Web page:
Set 1: 11 18 6 4 8 15 22The median is 11. The data add up to 84 and their are 7 data points; hence, the sample mean is 84/7 = 12. You can use the summary module to obtain the sample mean.

What does the mean mean? The mean is the center of gravity of a histogram of the sample along its horizontal axis. Consider, yet again, the 25 Etruscan skull sizes:

126 132 138 140 141 141 142 143 144 144 144 145 146 147 148 148 149 149 150 150 150 154 155 158 158

Again enter these data into the data box and choose summary from the analysis menu.
The sample average is 145.68 while the median is 146. To get a histogram of the data just click on the histogram button before submitting. The histogram is approximately symmetric so it is not surprising that the mean and the median are similar. But for data sets which are asymmetric these statistics can be quite different.

Furthermore the mean is quite sensitive to outliers. Consider again the simple data set: 11, 18, 6, 4, 8, 15, 22. The median and mean are 11 and 12, respectively. Both statistics are in the center of the data which is where they should be since they are measures of center. Now suppose instead of 22 the last data point is 72. The median of course does not change but the mean is now 19.14. That is, the median is still in the center of the data but the mean has moved beyond the sixth data point, 18. The mean is no longer measuring the center of the data. If the last data point is 220 instead of 22 the mean changes to 40.3, well beyond the center of the data. Below is a table of data sets. The first row is the original set and the subsequent rows are with changed data points for the data point 22. Another statistic given in the table is *s* which we will discuss later.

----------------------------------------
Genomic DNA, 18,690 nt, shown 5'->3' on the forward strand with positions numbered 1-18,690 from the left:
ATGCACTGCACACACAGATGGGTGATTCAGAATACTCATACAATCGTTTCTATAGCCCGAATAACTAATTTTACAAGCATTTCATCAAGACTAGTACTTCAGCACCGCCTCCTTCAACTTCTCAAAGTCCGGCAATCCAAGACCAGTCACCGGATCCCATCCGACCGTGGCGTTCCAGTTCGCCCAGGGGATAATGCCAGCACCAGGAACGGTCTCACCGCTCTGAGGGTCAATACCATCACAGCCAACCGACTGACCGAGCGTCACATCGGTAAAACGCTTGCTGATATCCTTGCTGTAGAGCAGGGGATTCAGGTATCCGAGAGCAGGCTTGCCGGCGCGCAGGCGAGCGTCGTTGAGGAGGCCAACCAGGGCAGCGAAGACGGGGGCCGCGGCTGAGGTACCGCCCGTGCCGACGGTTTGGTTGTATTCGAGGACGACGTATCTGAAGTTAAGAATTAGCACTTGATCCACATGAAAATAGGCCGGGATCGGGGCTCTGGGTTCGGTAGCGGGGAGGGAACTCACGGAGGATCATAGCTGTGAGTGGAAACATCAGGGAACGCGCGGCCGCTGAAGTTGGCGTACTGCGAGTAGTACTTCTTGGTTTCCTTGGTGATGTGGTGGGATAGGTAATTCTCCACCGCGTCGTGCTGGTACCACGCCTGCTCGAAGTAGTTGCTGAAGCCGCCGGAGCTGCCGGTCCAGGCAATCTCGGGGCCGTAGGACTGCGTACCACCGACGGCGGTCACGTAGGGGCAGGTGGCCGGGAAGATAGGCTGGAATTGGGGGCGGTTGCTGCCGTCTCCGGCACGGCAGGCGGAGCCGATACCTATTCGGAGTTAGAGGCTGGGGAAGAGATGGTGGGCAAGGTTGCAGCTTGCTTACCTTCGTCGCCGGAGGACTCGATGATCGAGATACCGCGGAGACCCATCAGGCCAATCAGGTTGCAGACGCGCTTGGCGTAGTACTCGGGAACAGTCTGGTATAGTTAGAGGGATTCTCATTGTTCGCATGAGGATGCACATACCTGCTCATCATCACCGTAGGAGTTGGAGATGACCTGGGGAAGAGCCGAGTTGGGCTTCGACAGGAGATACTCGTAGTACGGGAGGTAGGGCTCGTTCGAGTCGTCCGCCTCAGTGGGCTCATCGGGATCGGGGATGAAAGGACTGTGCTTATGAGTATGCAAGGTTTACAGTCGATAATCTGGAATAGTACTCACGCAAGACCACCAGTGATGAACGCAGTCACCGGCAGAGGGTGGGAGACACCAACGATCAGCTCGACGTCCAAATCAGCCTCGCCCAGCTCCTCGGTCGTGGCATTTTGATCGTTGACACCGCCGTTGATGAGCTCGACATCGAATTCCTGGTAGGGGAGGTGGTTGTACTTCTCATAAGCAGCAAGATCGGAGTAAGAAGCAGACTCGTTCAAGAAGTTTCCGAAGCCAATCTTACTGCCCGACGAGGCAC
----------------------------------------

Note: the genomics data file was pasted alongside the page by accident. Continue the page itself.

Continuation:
Data median mean IQ s Set 1: 11 18 6 4 8 15 22 11 12 12 6.61 Set 2: 11 18 6 4 8 15 72 11 19.1 12 23.8 Set 3: 11 18 6 4 8 15 720 11 112 12 268 Set 4: 11 18 6 4 8 15 2200 11 323 12 828 Set 5: 11 18 6 4 8 15 7200 11 1037 12 2717 Set 6: 11 18 6 4 8 15 72000 11 10295 12 27210Thus the mean is very sensitive to outliers while the median is not. Hence the mean is not a robust statistic.

Another measure of center which we use occasionally is the median of all the pairwise averages of the data. For the simple data set 11, 18, 6, 4, 8, 15, 22, just order the data and make a table with rows and columns labeled by these data points. Then just compute the average of the pairs associated with row and column elements. This is shown in the table below. These pairwise averages are called **Walsh Averages** . For a pair of data points we only compute the average once; hence, we only need the top half as shown.

4 6 8 11 15 18 22 4 4 5 6.5 7.5 9.5 11 13 6 6 7 8.5 10.5 12 14 8 8 9.5 11.5 13 15 11 11 13 14.5 16.5 15 15 16.5 18.8 18 18 20 22 22

Ignore the row and column labels and compute median of the other entries in the table. There are 28 entries in the table so the median is the average of the 14*th* and 15*th* entries; i.e, the average of 11.5 and 12 which is 11.75. This estimate is often called the Hodges-Lehmann estimate so we will denote it by *HL* . Okay. I realize it is not fun to compute this table so you can also do it the easy way. Just enter these data into the data box, choose **summary** from the analysis menu and check the button for **numerical summaries** after submitting. As you see
*HL* = 11.75.

The Hodges-Lehmann estimate is robust . If you change the last data point to 72000, the Hodges-Lehmann estimate remains at 11.75.